A little while ago I came across a manifesto called Not In Our Name, Marke Hamburg (Sign and Sight has an English translation). In this manifesto a group of 200 artists/squaters criticise their supposed role in the cycle of life of their city, Hamburg. Using artists as tools to ‘spice up’ a city leads to gentrification, they say.
As you probably know, Florida describes how ‘bohemians’ plays an important part in city regeneration. By investing themselves in less popular neighbourhoods they create neighbourhoods that are attractive to the larger creative class. The increase in social capital eventually leads to an increase in property value. Which ironically forces out the artists, as they can no longer pay rent, so they move to another neighbourhood where rent is cheap, and the cycle of economic segregation continues.
When Der Spiegel confronted Florida with the manifesto, he apparently shrugs it off. He says:
“I’ve never talked about marketing in any of my books. And I don’t want to provide any recipes for gentrification.”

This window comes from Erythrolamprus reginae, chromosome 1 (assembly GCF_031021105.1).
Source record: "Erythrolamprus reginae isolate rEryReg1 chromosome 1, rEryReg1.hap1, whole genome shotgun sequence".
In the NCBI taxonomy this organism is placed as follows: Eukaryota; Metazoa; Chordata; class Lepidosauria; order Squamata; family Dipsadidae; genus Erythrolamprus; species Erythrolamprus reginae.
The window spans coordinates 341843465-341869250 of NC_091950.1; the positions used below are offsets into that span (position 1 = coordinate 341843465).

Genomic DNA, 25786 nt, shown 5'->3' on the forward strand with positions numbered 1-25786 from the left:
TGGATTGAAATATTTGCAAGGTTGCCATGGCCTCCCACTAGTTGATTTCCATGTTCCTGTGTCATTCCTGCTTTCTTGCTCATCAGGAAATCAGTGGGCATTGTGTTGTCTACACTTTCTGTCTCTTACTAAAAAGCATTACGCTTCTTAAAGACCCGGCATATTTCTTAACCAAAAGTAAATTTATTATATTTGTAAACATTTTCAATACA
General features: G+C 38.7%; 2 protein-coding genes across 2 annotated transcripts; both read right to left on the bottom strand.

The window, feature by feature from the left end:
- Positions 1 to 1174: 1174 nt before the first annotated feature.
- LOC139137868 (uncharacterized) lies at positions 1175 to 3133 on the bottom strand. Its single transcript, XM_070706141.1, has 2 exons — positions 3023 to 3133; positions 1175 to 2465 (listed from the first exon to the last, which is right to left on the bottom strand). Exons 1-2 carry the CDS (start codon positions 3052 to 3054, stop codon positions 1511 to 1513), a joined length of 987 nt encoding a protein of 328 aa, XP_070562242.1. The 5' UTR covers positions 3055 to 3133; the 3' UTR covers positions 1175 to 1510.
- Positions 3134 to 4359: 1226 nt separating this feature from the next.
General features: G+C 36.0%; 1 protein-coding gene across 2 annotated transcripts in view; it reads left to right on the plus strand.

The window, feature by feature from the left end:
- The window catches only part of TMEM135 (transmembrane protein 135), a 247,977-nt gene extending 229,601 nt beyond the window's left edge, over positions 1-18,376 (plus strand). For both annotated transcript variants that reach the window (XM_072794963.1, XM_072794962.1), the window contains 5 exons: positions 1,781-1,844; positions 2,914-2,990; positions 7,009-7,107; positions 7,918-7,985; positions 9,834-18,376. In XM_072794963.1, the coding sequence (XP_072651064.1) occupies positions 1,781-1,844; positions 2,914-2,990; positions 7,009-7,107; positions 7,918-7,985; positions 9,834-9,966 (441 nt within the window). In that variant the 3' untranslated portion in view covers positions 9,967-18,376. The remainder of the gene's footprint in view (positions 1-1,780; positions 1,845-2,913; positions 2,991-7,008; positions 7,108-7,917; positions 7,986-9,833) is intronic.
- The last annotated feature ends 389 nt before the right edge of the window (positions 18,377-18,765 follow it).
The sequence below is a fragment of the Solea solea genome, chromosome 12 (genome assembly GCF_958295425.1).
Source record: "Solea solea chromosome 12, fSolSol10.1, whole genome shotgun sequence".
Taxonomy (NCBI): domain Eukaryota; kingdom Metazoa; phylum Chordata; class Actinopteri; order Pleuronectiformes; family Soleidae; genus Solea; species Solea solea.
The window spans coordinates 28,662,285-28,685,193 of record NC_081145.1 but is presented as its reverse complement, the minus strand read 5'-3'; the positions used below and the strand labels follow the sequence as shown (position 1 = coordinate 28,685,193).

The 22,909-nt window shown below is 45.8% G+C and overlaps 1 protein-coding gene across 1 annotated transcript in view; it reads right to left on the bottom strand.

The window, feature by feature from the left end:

While he doesn’t advocate gentrification, it can be argued that he has a stake in this debate. I’d say that gentrification was already part of the cycle of city life, and that by making this proces explicit through his studies, Florida has become a player in this debate. He can’t just say “don’t shoot the messenger”.
So what should we do with this insight?
It’s here, where observation shifts to ideology, that a next step is necessary. Florida’s ideology has created a paradoxical situation where the bohemians are recognised for the value they bring, but this value is only measured economically. This was not the recognition the artists sought. To artists, true recognition would mean adopting their notion of value.
The partial recognition has a weird effect in Hamburg: it seems that the regenerative cycle has been broken. The artists don’t want to move anymore, they want to stay and make a stand. This could be a great opportunity for them, as they have everything they need: a cheap place in the center of town, and, most surprising to them, the listening ear of the local government. This might allow them to stay there indefinately.
Until now Florida’s insight into how the cycle works has led Hamburg strengthen the cycle, trying to optimise its effects. Perhaps instead the cycle should be broken? It will be interesting to keep an eye on Hamburg to see how this stand-off develops.